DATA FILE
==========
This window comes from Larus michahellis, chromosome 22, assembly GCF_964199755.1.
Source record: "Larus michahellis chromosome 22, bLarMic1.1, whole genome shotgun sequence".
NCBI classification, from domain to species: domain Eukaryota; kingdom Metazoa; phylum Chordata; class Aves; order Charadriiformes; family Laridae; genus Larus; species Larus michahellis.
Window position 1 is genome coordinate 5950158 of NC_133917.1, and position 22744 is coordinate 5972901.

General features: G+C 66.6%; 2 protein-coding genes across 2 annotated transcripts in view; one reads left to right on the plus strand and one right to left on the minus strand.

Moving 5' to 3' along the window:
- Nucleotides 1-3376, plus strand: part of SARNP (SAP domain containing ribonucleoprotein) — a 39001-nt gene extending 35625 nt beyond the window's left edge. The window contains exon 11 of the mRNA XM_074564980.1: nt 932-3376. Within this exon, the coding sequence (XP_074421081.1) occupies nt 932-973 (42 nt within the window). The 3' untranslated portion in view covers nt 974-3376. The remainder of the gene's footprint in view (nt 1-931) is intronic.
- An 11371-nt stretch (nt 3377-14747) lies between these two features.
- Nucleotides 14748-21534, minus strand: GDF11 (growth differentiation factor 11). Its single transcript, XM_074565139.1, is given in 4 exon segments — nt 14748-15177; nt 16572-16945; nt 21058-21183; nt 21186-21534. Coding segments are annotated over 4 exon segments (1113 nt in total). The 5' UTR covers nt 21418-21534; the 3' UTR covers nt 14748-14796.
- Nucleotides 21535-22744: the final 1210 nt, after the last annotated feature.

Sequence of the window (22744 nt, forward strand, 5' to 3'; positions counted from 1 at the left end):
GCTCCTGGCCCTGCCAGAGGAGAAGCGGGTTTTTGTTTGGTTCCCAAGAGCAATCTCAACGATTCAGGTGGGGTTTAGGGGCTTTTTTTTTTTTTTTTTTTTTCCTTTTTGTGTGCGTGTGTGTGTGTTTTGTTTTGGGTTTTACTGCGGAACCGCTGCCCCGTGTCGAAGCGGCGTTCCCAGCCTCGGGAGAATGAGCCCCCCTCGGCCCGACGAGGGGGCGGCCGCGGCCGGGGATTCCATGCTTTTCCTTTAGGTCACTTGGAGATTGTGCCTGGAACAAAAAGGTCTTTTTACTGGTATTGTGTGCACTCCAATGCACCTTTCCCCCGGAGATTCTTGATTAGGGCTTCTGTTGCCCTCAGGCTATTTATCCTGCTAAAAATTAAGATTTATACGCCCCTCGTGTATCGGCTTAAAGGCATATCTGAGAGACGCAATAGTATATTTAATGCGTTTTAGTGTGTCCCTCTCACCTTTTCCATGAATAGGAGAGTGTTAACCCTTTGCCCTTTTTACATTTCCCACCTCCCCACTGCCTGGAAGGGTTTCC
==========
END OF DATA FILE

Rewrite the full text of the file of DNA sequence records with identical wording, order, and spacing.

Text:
This window comes from Larus michahellis, chromosome 22, assembly GCF_964199755.1.
Source record: "Larus michahellis chromosome 22, bLarMic1.1, whole genome shotgun sequence".
NCBI classification, from domain to species: domain Eukaryota; kingdom Metazoa; phylum Chordata; class Aves; order Charadriiformes; family Laridae; genus Larus; species Larus michahellis.
Window position 1 is genome coordinate 5950158 of NC_133917.1, and position 22744 is coordinate 5972901.

General features: G+C 66.6%; 2 protein-coding genes across 2 annotated transcripts in view; one reads left to right on the plus strand and one right to left on the minus strand.

Moving 5' to 3' along the window:
- Nucleotides 1-3376, plus strand: part of SARNP (SAP domain containing ribonucleoprotein) — a 39001-nt gene extending 35625 nt beyond the window's left edge. The window contains exon 11 of the mRNA XM_074564980.1: nt 932-3376. Within this exon, the coding sequence (XP_074421081.1) occupies nt 932-973 (42 nt within the window). The 3' untranslated portion in view covers nt 974-3376. The remainder of the gene's footprint in view (nt 1-931) is intronic.
- An 11371-nt stretch (nt 3377-14747) lies between these two features.
- Nucleotides 14748-21534, minus strand: GDF11 (growth differentiation factor 11). Its single transcript, XM_074565139.1, is given in 4 exon segments — nt 14748-15177; nt 16572-16945; nt 21058-21183; nt 21186-21534. Coding segments are annotated over 4 exon segments (1113 nt in total). The 5' UTR covers nt 21418-21534; the 3' UTR covers nt 14748-14796.
- Nucleotides 21535-22744: the final 1210 nt, after the last annotated feature.

Sequence of the window (22744 nt, forward strand, 5' to 3'; positions counted from 1 at the left end):
GCTCCTGGCCCTGCCAGAGGAGAAGCGGGTTTTTGTTTGGTTCCCAAGAGCAATCTCAACGATTCAGGTGGGGTTTAGGGGCTTTTTTTTTTTTTTTTTTTTTCCTTTTTGTGTGCGTGTGTGTGTGTTTTGTTTTGGGTTTTACTGCGGAACCGCTGCCCCGTGTCGAAGCGGCGTTCCCAGCCTCGGGAGAATGAGCCCCCCTCGGCCCGACGAGGGGGCGGCCGCGGCCGGGGATTCCATGCTTTTCCTTTAGGTCACTTGGAGATTGTGCCTGGAACAAAAAGGTCTTTTTACTGGTATTGTGTGCACTCCAATGCACCTTTCCCCCGGAGATTCTTGATTAGGGCTTCTGTTGCCCTCAGGCTATTTATCCTGCTAAAAATTAAGATTTATACGCCCCTCGTGTATCGGCTTAAAGGCATATCTGAGAGACGCAATAGTATATTTAATGCGTTTTAGTGTGTCCCTCTCACCTTTTCCATGAATAGGAGAGTGTTAACCCTTTGCCCTTTTTACATTTCCCACCTCCCCACTGCCTGGAAGGGTTTCC